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    It’s Time, Again, for My Brother Kevin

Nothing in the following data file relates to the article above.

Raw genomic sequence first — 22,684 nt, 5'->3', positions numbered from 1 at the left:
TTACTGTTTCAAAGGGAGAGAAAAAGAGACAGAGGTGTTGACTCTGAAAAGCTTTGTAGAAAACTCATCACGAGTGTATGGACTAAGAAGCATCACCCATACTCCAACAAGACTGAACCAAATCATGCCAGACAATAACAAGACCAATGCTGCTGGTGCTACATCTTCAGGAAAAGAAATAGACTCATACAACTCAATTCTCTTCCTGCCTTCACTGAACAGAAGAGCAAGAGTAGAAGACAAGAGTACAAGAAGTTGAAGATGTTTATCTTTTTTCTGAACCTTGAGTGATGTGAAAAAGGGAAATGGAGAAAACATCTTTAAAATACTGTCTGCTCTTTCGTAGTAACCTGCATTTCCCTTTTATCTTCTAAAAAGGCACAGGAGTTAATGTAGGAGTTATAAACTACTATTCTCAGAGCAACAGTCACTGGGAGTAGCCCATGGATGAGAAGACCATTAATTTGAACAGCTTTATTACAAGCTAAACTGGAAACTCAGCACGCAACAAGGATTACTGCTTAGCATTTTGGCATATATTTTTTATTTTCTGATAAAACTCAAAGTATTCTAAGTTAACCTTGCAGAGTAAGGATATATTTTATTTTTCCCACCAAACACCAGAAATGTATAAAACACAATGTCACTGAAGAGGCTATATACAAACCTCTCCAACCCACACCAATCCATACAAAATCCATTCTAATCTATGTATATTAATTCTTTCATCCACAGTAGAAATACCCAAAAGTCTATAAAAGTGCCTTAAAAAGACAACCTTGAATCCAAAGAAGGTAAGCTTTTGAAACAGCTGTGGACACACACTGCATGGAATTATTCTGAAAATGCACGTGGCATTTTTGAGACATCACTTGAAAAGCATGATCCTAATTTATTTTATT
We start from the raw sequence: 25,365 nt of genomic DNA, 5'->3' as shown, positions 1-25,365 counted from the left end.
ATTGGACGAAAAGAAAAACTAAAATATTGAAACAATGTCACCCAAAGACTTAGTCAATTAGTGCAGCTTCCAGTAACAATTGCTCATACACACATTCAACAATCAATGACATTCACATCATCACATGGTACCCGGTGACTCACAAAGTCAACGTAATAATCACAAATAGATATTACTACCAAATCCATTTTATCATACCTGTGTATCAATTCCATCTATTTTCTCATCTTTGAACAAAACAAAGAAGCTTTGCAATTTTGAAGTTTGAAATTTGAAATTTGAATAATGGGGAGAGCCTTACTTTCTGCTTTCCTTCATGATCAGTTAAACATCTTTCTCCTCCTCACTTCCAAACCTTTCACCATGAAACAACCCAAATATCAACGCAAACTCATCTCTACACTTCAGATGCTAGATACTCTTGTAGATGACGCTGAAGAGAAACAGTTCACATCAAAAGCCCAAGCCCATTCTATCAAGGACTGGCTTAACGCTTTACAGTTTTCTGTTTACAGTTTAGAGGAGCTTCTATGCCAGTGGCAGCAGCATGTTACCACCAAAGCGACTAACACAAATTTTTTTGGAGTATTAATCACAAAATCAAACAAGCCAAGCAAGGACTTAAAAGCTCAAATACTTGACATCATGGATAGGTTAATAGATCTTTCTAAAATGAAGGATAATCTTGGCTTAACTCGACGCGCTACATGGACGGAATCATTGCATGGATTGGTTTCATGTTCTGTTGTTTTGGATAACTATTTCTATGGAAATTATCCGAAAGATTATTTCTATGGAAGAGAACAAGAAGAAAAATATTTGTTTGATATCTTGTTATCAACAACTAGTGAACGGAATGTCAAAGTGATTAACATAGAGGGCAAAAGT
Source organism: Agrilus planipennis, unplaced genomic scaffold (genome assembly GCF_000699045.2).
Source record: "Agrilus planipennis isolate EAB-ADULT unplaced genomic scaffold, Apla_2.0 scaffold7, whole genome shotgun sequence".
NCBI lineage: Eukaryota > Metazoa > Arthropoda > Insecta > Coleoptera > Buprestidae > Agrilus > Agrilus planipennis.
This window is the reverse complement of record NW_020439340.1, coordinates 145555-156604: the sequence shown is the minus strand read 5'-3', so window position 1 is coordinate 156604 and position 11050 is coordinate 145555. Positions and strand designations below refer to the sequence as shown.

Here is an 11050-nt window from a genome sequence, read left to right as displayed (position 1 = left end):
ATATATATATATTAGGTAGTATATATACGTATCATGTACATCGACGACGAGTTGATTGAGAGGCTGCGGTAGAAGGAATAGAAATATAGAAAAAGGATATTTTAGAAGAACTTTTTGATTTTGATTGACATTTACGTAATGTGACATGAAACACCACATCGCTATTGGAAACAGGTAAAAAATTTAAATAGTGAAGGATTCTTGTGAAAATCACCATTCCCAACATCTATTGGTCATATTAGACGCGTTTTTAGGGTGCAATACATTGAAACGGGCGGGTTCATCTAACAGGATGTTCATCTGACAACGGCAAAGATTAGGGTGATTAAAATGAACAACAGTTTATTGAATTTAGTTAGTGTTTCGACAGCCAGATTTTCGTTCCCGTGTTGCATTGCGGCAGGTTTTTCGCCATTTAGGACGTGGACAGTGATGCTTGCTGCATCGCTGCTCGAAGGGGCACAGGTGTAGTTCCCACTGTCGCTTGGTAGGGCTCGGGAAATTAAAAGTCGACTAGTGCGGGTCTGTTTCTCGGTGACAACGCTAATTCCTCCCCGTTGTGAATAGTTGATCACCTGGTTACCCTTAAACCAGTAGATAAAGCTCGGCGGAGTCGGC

This Thanksgiving, for the first time in years, my brother Kevin and I could both say we’ve had enough of Donald Trump. But that’s not to say he and I agree on much else. Once again, here’s Kevin with his annual view from the starboard side of the Dowd family:The midterms are over, and the results are disappointing. A red wave did not materialize, and the Democrats and President Biden were not made to pay for their actions of the past 22 months.These include the Afghanistan debacle; cashless bail, which favors criminals over victims; 40-year-high inflation; a two-year invasion at our southern border; record gas prices; a dangerous drawdown of the strategic petroleum reserve; the further decline of our education system; the weakening of our military; and the total embrace of wokeness to divide the country. All of that, with the president’s approval rating deep underwater and 81 percent of Americans believing that the country is headed in the wrong direction, should have produced the anticipated Republican surge. But the president emerged from the elections thinking that Democrats’ relatively good fortune was due to his policies, not in spite of them.Republicans must take a large share of the blame. Their messaging was late or nonexistent, letting Democrats persuade swing voters to believe the only issues that mattered were Trump, abortion and the supposed threat to our democracy.Candidates must fit their district. Don’t pick a conservative for a moderate district. Intrusions by Rick Scott and Lindsey Graham on hot-button issues hurt. The Republicans must persuade supporters to vote early, not wait for Election Day. Democrats often amass large leads from early voting, forcing Republicans to come from behind.Donald Trump is radioactive. His insistence on picking candidates based on their loyalty to him cost Republicans control of the Senate in consecutive elections, and his attacks on other Republicans are despicable. Historians will judge his presidency in more generous terms than the media does now, and we will be forever in his debt for saving the country and the Supreme Court from Hillary Clinton, but his effectiveness has passed.His announcement that he will run again was greeted with resounding silence from Republicans the next day. Rupert Murdoch stripped Trump of the formidable Fox defenses. Trump’s isolation was made plain at his announcement party, where the only member of Congress in sight was Madison Cawthorn, who lost his own primary.A third Trump run will simply settle old scores with political enemies and the press and ignore the repair work that the G.O.P. needs to be done.The Democrats’ better-than-expected results emboldened Mr. Biden, to the nation’s detriment. He will likely run again (he’d be 82 at his second inauguration) and said after the midterms that he intends to change “nothing.” “The more they know about what we’re doing, the more support there is,” he said, as if his policies were a luscious bœuf bourguignon simmering over the heat of roiling inflation.There are some bright spots. Republicans have won the House and ended the torturous reign of Nancy Pelosi. With that victory come the purse strings, which should put Democratic profligacy on the skids.Republicans’ first order of business should be impeaching the odious Alejandro Mayorkas, the homeland security secretary, who has presided over the disgraceful situation at the border, wearing incompetence like a badge of honor. In just the last fiscal year under his watch, over 2.4 million migrants have been encountered at the border, over 500,000 have evaded capture, and over 850 deaths have occurred.Republican hopes for 2024 must rest with their new superstar, Ron DeSantis, who won almost 60 percent of the vote in his race to be re-elected governor of Florida, paving the way for four new G.O.P. House members. His handling of Hurricane Ian was only his latest feat, building on his popular defense of parental rights in education, his support of the police and his fight against wokeism.The pandemic lockdowns, spurred by teachers’ unions, resulted in a disastrous drop in the nation’s test scores and pulled back the curtain to what children were being taught. I do not want my elementary school grandchildren hearing about sexuality from a stranger or being labeled an “oppressor.” Stick to math and reading; there is enormous room for improvement.Republicans must now wait two more years for redemption. The Senate field in 2024 has Democrats defending 23 seats. With two more years of Biden’s mistaken policies, rising crime in our major cities, bone-crushing inflation and an impending recession, Republicans should have another golden opportunity. Carpe diem.Here’s hoping for the new year,Kevin.The Times is committed to publishing a diversity of letters to the editor. We’d like to hear what you think about this or any of our articles. Here are some tips. And here’s our email: letters@nytimes.com.Follow The New York Times Opinion section on Facebook, Twitter (@NYTopinion) and Instagram. More